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of evil to one who is striking at the root." -
Henry David Thoreau
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"The discovery of truth is prevented more effectively, not by the false appearance things present and which mislead into error, not directly by weakness of the reasoning powers, but by preconceived opinion, by prejudice." - Arthur Schopenhauer

Belief System−Lucky or Arrogant?

When it comes to belief and belief systems, most people are so lucky that it is incredible. Let me explain this claim.

When I talk with people that have a semblance of intellect, wisdom, age, experience, and spirituality, and that indicate a willingness to dialogue about ultimate or significant issues I usually get around to asking them the following questions. “Are you really aware of, or have you thought much about, how you got your current belief system?” They usually admit that they haven't thought about it very much, if at all.

And 2, “Do you think that currently you have the perfect belief system and the perfect paradigm of reality?” Well no, because what person wants to stand publicly in this obviously arrogant-sounding position?

And 3, “Given that you didn't create the universe and its reality and that you don't know the truth about reality from the standpoint of having designed and created it, do you think that it is more spiritually mature to embrace, to welcome a well-structured challenge to your belief system, or to go into the automatic emotional mode of defending it, at least in your own mind if not in some more obvert or verbal form of argument defense?” OK, so, often we don't even get this far, and the conversation gets shunted off to some other subject or direction. People are generally reticent to talk about such "personal" matters, and are heavily conditioned to at least expect a heavy load of  'beliefs" coming at them if not some serious discomfort, displeasure, or disagreement. If we do get to this last question, most people in the above category will readily admit that it is more spiritually mature to embrace a well-structured challenge to their belief system. I generally try to reinforce this proper answer, and let it go at that.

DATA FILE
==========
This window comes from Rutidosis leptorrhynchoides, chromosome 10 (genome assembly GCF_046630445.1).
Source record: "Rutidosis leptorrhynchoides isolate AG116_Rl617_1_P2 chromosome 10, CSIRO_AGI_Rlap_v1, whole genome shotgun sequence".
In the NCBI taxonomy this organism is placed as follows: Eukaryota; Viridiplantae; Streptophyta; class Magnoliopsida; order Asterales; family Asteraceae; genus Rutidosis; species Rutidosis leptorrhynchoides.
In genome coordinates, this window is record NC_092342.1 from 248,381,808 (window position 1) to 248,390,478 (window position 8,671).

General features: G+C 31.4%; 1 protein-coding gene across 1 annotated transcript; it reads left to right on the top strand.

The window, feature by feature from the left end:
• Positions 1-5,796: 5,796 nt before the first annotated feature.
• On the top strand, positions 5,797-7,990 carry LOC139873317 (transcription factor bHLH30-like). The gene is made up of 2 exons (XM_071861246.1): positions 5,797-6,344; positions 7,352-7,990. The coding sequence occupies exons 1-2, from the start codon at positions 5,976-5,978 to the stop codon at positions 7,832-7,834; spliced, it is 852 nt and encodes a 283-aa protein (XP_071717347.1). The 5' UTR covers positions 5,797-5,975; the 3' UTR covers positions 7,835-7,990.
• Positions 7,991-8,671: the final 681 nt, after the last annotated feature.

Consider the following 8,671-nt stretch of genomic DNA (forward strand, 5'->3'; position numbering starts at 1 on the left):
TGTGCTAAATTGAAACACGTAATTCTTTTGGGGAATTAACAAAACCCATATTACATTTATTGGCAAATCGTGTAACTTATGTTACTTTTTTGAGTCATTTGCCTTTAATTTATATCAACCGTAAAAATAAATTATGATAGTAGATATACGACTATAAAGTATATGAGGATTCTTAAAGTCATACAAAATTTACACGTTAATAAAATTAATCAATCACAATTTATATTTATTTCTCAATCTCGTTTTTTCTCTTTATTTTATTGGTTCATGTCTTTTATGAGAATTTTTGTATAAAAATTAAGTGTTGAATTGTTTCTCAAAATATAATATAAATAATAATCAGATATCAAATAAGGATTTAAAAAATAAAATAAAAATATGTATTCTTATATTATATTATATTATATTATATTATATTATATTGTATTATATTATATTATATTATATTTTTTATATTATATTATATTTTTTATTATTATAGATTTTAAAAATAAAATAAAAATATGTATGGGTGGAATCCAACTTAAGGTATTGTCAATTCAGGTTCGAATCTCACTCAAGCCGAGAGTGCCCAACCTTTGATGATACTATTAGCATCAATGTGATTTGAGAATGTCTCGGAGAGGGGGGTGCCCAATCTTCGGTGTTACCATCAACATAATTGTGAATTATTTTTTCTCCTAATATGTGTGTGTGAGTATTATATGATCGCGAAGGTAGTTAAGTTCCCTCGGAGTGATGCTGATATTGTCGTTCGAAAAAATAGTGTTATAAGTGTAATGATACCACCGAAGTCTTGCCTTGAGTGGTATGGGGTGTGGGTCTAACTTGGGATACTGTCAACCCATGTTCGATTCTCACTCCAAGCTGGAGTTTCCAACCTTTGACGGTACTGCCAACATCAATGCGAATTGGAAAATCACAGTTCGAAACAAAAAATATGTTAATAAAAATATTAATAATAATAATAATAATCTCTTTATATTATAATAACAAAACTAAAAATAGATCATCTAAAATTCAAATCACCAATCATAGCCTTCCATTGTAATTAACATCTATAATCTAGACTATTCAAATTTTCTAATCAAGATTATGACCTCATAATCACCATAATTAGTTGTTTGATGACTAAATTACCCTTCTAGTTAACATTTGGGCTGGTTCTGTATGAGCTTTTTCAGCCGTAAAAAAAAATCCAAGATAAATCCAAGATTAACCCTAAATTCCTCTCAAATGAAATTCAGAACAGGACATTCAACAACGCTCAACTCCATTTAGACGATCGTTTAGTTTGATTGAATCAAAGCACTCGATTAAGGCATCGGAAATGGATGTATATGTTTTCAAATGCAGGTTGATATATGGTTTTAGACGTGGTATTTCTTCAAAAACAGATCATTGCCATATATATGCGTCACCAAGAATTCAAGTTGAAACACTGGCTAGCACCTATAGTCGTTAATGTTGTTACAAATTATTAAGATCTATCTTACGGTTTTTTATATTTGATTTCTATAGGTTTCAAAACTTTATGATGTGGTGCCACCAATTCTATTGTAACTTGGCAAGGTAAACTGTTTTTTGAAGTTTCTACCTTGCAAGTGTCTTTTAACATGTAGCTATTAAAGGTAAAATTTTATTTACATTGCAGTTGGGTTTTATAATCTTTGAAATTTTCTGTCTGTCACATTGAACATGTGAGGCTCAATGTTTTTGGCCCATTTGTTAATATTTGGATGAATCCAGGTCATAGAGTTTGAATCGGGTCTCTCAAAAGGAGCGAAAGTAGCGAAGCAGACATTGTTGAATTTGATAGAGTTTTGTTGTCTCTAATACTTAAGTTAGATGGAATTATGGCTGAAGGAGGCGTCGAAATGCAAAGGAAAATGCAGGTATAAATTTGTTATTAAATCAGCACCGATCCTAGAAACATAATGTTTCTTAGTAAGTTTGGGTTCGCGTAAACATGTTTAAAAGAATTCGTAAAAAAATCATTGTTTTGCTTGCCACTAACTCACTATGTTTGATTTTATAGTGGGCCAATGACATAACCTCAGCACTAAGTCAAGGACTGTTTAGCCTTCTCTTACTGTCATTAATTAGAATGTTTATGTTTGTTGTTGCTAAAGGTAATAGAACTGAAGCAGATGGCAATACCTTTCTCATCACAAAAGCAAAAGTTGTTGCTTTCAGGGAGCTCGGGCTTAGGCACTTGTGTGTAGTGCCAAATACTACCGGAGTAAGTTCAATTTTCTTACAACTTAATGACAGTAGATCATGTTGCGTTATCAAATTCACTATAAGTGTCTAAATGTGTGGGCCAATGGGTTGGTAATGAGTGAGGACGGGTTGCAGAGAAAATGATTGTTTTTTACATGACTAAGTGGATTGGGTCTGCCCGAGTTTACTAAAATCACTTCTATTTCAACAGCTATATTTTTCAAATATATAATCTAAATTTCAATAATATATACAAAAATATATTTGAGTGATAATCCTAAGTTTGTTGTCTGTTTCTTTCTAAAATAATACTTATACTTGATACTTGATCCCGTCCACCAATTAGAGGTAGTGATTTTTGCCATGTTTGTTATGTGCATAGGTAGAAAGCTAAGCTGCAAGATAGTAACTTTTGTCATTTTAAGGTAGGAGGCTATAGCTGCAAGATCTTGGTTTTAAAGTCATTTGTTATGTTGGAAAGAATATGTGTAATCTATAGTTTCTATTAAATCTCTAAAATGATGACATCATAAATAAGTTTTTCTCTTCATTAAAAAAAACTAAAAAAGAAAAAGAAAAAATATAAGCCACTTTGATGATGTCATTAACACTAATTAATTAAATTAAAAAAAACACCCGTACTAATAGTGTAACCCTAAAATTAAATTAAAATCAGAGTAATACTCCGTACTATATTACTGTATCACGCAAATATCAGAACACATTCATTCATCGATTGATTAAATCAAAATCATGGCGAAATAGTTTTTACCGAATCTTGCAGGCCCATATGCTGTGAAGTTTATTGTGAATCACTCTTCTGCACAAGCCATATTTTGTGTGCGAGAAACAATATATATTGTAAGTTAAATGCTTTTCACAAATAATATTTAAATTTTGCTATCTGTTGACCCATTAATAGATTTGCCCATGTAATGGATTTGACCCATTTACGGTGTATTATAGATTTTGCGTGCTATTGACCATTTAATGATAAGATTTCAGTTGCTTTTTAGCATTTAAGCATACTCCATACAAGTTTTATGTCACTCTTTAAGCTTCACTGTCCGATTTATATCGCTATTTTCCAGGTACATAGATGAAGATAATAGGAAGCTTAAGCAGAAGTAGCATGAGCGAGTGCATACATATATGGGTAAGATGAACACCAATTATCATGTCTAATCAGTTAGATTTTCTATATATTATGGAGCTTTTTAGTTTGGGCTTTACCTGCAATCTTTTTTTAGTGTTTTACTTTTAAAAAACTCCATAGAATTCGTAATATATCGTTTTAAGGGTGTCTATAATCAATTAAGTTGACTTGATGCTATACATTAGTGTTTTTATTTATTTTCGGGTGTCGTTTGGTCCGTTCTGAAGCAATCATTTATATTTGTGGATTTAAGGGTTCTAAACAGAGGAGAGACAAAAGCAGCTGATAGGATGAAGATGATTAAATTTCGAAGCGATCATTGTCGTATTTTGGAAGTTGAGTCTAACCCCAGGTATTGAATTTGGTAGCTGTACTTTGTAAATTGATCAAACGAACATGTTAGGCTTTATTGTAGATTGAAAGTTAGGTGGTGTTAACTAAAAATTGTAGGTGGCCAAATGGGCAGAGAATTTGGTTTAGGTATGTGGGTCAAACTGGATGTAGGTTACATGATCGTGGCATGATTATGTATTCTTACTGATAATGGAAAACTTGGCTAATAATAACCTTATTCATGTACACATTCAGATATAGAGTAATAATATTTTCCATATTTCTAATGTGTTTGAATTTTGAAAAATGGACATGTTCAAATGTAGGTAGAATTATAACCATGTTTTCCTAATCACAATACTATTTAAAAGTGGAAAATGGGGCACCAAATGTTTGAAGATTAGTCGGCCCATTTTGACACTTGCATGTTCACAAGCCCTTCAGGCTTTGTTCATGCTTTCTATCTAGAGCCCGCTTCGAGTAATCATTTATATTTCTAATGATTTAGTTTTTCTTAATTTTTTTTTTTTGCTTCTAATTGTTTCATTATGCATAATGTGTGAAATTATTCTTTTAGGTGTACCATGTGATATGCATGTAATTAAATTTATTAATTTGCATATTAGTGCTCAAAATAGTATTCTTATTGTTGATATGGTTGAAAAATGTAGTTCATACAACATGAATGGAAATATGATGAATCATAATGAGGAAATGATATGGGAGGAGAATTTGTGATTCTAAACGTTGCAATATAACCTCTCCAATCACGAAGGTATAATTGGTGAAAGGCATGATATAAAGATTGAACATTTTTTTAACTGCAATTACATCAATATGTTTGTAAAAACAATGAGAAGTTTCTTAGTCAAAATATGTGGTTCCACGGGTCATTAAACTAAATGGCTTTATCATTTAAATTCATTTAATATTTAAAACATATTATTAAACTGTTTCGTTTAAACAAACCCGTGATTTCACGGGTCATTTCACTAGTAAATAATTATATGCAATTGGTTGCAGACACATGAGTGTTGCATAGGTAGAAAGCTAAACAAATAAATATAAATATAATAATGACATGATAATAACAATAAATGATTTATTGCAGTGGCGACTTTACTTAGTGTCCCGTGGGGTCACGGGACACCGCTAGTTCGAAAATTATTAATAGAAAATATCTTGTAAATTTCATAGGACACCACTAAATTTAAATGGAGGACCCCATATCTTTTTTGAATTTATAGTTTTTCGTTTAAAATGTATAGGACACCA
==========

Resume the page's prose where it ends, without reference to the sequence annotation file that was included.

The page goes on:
However, this latter question seems to be an easy one to answer, but the answer a very hard thing to live up to. I am not certain that I have yet met the person that can do it. I now have friends that don't go into the obvert defense mode, but I can't be sure about what is going on in their minds. But, overwhelmingly, later in the conversation or at another time when I do present a meaningful challenge, their reaction is anything but open and welcoming. Why should this be?

It must be because they are so incredibly lucky or graced by God that somehow without even trying very hard, they have had delivered to them the almost perfect or at least the good enough belief system, one that needn't be seriously challenged. And what's more, it's one that should be promulgated at every decent chance. I wish I could have been so fortunate! I have had to work diligently to challenge my own belief system and throw off the superstition, irrationality, illogicalness, and unreasonableness. It was at first agonizing, like doing surgery on myself. Now, is the above some kind of "luck" or an example of your ordinary garden-variety indifference mixed with arrogance?

Asking Why?

Given that a person's belief system is a personal possession, except under extreme conditions it is unwise or inappropriate to challenge or assault it unless specifically invited. When confronted by the unsolicited claim of belief, it is always valid to simply ask why they believe that.

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